Sunday, July 8, 2012

Food Stylist: Noah Witenoff



NOAH WITENOFF




1. How did you get into styling?
Photo Credit: Ryan Szulc 
After graduating from Concordia University with a degree in International Business, I decided to change career paths and go to cooking school to become a cook. In school, my Chef ended up being a food stylist and invited me to do my internship with her on a tv show. I fell in love with the career that I had no idea existed, and then decided I had to become a food stylist. I assisted my Chef while working in restaurants for a few years and then one day, took the plunge and quit the restaurant world. I started shooting my portfolio with photographers and started to make some connections. It took some time, determination and a lot of practice,  but eventually my career took off.
2. What did you start out doing, print of film?
My background started in print other then my internship. I worked on different kinds of projects ranging from Kraft What's Cooking Magazine, to the LCBO (Liquor Control Board of Ontario). Sometimes in the beginning I would be hired to replace someone who wasn't available or I would do things like style pudding in a cup. Not the most glamorous stuff but after some time, people got to know me, and my reputation got better and better.
3. Have you done work in the states? If so where? What clients?
No, all my work has been in Canada.
4. What was the hardest food to style on set? 
The hardest food to style on set for me is a pizza. You don't have much time to get it right. You will have a client (or many clients) and an art director giving opinions of elements that they'd like to see more or less of, and during this time you have to also focus on keeping that pizza alive. The cheese always wants to dry up, the pepperoni oozes grease, and vegetables tend to shrink and shrivel. The trick is to keep everything looking fresh and yummy and realistic but that takes quite a bit of work. 
5. At first working for McDonalds were you nervous? Was is a lot of prepping?
My first McDonald's tv commercial was for the 2010 Vancouver Winter Olympics campaign. I was very nervous as it was not only my first time shooting for McDonald's but it was also my first time shooting a tv commercial! I had worked on a test shoot with a Toronto photographer named Ryan Szulc to bid on a McDonald's print campaign, and from that they requested I work with them on their tv spot. We shot 5 commercials in two days (which is crazy) and we also ended up shooting stills with the athletes. 
Photo Credit: Ryan Szulc 
To make sure I was ready for the job, I practiced quite a bit at home and tried to advance myself as much as possible. I had never seen how it was done so I had to come up with strategies and techniques on how to best move through the day. I had three assistants with me and it ended up going amazing. It was a crazy adrenaline filled two days!
As for prep, there was not too much to do. We used a food styling truck (fully functional kitchen including deep fryer, fridge, freezer, and AC)  on set and all the food was supplied by McDonald's. We just had to cook it and make it look right for the shoot. There was also a bite shot of a Big Mac in one of the spots so we must have made at least 25 non stop! Pretty insane but so much fun. You can still see one of the ads on my site of Alexandre Bilodeau and his Big Mac.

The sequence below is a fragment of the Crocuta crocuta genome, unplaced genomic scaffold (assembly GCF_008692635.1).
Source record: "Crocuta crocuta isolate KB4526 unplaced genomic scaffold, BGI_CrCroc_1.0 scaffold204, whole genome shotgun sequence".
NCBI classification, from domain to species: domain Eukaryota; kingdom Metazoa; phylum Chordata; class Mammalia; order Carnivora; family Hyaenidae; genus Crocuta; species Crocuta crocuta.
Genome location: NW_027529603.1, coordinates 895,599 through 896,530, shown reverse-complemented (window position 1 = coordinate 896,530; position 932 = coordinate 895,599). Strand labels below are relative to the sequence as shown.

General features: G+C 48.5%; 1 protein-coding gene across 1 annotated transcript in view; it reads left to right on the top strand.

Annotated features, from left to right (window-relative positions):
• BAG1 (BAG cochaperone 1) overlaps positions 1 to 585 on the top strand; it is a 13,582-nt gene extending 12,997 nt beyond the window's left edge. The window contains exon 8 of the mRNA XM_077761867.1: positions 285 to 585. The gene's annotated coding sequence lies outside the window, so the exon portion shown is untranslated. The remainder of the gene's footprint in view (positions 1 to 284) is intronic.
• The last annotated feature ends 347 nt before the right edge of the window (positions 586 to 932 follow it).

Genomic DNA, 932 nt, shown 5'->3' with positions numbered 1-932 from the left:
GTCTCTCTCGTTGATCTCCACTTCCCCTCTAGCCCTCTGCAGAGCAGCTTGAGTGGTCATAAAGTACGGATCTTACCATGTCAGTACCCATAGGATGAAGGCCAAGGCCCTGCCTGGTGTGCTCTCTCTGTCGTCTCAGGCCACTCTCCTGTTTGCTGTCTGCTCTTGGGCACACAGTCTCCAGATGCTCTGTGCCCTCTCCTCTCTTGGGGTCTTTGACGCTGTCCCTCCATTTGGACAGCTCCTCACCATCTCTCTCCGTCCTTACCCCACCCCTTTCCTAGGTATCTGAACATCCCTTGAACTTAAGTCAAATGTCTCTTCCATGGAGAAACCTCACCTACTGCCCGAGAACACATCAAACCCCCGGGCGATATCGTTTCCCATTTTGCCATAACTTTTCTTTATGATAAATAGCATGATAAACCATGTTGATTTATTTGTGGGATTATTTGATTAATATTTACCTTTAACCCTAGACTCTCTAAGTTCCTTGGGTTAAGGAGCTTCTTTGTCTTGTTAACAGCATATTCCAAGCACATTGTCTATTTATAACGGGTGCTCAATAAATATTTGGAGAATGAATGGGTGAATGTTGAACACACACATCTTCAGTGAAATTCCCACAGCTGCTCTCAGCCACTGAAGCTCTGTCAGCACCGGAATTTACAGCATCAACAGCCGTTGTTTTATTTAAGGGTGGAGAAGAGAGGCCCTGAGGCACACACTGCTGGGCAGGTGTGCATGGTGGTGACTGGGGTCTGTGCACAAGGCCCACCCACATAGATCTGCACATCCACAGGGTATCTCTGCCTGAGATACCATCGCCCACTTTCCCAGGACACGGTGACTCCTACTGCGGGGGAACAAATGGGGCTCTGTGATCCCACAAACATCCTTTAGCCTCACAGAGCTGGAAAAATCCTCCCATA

6. Who are some photographers you have worked with in the past?
Some of the photogrpahers I have shot with are:
Toronto: Ryan Szulc, Michael Alberstant, Edward Pond, Kevin Hewitt, Colin Faulkner, Yvonne Duivenvoorden, Brandon Barre and James Tse. 
Montreal: Mathieu Levesque, Louise Savoie, Hans Laurendeau, Martin Girard, Michel Paquet
Ottawa: Christian Lalonde
7. Is there a company/photographer you would love to style for?
I would love to shoot for Donna Hay magazine in Australia and Martha Stewart's magazine in the US. I love what they do and it would be a great team to be part of.
8. Where have you found your inspiration for your props/styling techniques?
I definitely look through a lot of magazines and keep an eye on what other people are doing. Magazines like Donna Hay, Gourmet, and Bon Appetit always have beautiful inspiring shots. Also when I started, I did find it useful to research techniques online when possible and read some of the food styling books that are available. I would read something, test it, and then make it work for me. I always found that these tips were great starting points but definitely needed tweaking. A lot of my techniques have been made up on the spot. If there's a problem, find a solution fast. If the solution works, write it down and use it again and again.
I also try to do a lot of test shoots with photographers. These are great because we get to play with ideas that don't have to fit in a box and are not designed by someone else for a specific objective. These shoots are for us to be as creative as we want and the end result is for our portfolios. This, I would say, is the best way to stay current and inspired.
9. From a business perspective what have you found most beneficial for yourself in your marketing? 
My website has been key from the beginning. I had the site made within a month or two of me starting my own business. It has definitely evolved through the years and I am really happy with the way it looks now. Other then my site, it would be my personal interactions with photographers and clients. Going on "go sees" and meeting people is the best way to let people see your work and what kind of a person you would be to work with.
10. What tool can’t you show up without on set?
There are quite a few but if I had to choose just one, I would say my favourite tweezers. I use them a lot to reach for things on a plate, move things around without messing the whole dish up, and sorting through different kinds of small food items. Tweezers = food stylist best friend :)

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